Experimenting with feedback and crossover distortion

Crossover distortion

Crossover distortion

I was playing with some analog circuits and while reading this article made a test circuit to get better understanding on how an operational amplifier maintains linearity using negative feedback. While experimenting with it I produced enough content to make a short article so I did just that in hopes it will be interesting to somebody. I also made a video, which is available at the end of the article.

1. The problem

While driven by a sine wave, push-pull stage constructed out of PNP/NPN transistor pair exhibits so-called “crossover distortion” (see Wikipedia article linked above). The reason for this is a dead band – a region on a waveform between negative Vbe and positive Vbe where both transistors are closed, don’t conduct and consequently do nothing. The green oscilloscope trace on a title picture shows the distorted waveform. The modified circuit from Wikipedia article has been breadboarded to produce the waveforms. I also made an LT Spice model – it could be useful if you don’t have parts to build the circuit or want to study circuit details which are difficult to measure in real life. LT Spice is available for free from Linear Technology.

Couple notes about the circuit. For frequencies that I’m using none of the parts are critical. I used TL081 op amp an 2N3904 and 2N3906 transistors. Other will work and for LT Spice model I randomly grabbed Linear’s opamp and simulation results are surprisingly close to the real circuit. I will be using simulation for the rest of the article; real circuit can be seen in the video.

When we load a model into LT Spice, run the simulation and then probe voltages on the opamp output and push-pull output, we will see waveforms as on the following screenshot. The green waveform is the opamp output and the blue one is power stage. If kept within specified levels opamp is quite linear so there is no surprise its output faithfully reproduces the input sinewave. The opamp output drives the power stage and power stage tries to reproduce the sinewave but it can do nothing when input signal is within the deadband.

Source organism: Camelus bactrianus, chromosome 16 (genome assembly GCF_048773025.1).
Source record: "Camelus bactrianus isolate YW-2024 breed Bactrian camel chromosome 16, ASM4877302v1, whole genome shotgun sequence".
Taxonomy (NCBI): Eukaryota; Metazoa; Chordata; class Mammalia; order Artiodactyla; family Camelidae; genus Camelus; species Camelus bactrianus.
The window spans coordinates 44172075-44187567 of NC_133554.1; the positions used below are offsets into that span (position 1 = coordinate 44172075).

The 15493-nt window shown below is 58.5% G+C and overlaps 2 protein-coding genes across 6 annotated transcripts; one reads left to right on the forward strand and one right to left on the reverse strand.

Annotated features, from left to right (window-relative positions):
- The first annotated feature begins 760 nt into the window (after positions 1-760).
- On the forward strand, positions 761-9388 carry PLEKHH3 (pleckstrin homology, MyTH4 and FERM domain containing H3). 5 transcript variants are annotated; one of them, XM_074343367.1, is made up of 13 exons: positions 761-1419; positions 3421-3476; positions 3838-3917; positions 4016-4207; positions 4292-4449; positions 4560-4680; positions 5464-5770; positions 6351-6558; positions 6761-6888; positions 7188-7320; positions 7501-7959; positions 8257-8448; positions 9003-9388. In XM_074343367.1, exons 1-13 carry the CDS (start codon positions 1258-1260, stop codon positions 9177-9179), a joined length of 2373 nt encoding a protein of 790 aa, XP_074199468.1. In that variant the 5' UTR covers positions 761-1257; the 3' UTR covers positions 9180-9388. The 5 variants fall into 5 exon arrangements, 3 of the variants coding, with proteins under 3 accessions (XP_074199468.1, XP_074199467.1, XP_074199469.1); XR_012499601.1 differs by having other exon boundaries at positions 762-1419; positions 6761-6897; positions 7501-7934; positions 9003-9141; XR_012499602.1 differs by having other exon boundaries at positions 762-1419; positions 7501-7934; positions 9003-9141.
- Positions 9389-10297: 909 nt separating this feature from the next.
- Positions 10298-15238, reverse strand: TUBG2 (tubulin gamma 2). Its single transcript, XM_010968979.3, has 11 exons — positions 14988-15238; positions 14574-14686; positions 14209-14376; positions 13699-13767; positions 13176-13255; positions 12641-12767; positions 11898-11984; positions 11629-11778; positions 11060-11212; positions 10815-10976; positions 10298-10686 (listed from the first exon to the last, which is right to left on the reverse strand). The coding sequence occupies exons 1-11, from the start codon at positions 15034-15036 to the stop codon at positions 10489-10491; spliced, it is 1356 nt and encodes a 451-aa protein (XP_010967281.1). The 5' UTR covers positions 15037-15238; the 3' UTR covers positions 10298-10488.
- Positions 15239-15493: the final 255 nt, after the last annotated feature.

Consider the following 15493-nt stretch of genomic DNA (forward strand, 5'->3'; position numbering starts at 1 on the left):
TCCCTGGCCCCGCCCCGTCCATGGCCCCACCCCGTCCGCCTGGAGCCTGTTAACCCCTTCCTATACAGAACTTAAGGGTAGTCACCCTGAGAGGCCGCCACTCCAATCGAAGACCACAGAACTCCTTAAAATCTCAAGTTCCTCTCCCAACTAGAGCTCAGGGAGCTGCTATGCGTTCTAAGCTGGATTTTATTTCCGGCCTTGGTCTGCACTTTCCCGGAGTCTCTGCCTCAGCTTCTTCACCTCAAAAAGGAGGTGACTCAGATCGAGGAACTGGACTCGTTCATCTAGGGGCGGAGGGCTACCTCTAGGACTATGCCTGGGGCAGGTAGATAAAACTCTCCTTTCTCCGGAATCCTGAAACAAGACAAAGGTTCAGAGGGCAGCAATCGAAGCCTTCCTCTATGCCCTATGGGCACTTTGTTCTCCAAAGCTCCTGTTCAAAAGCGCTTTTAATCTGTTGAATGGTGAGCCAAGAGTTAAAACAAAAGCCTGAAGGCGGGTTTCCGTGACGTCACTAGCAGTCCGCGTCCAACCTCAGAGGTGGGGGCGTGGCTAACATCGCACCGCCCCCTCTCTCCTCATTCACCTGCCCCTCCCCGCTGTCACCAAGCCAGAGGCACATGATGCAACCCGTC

We know that the original negative feedback idea came to Harold Black when he tried to solve very similar problem – how to keep a circuit linear while using non-linear components. In our case, transistors on the real circuit are not matched and we can see that in addition to the crossover the negative half of the waveform has larger amplitude as well. Note that a simulated waveform is perfectly symmetrical and this is why any simulation result should be used with caution.

Let’s modify our circuit and move the right side of the feedback resistor to the output of the power stage. This will allow the opamp to sample the output and make an attempt to correct it. The result can be seen on the following screenshot. The opamp output is now sprints through a deadband as fast as its slew rate allows and as a result the output of the circuit is now much closer to a sinewave.

To understand what is happening let’s make another measurement (and yet another screenshot). Here, the red trace shows the inverting input of the opamp. It is a sum of generator signal and output signal which is in antiphase to the input so the red waveform really represents a difference between them. For the most part the difefrence is very small and we see a straight line. However, in the beginning of a deadband the difference between the input and the output becomes larger and the vertical spike representing this difference starts driving the opamp output correcting the non-linearity of the transistor.

Note the peak-to-peak amplitude of the signal. This measurement is quite difficult to make on a real circuit as 300uV is well below the sensitivity of most oscilloscopes. That’s where simulators shine – any signal can be easily visualized, no matter how small or fast. If you are curious, you can probe the circuit in other places observing other signals like voltages across resistors or currents in and out of transistor terminals.

By changing the model once again, the shortcoming of opamp can be seen. Here, I increased the frequency of the input signal to 100KHz and due to the finite slew rate the opamp is having difficulty following the signal. The distortion is back.

This is all. Play with the model, watch the video (link), have fun!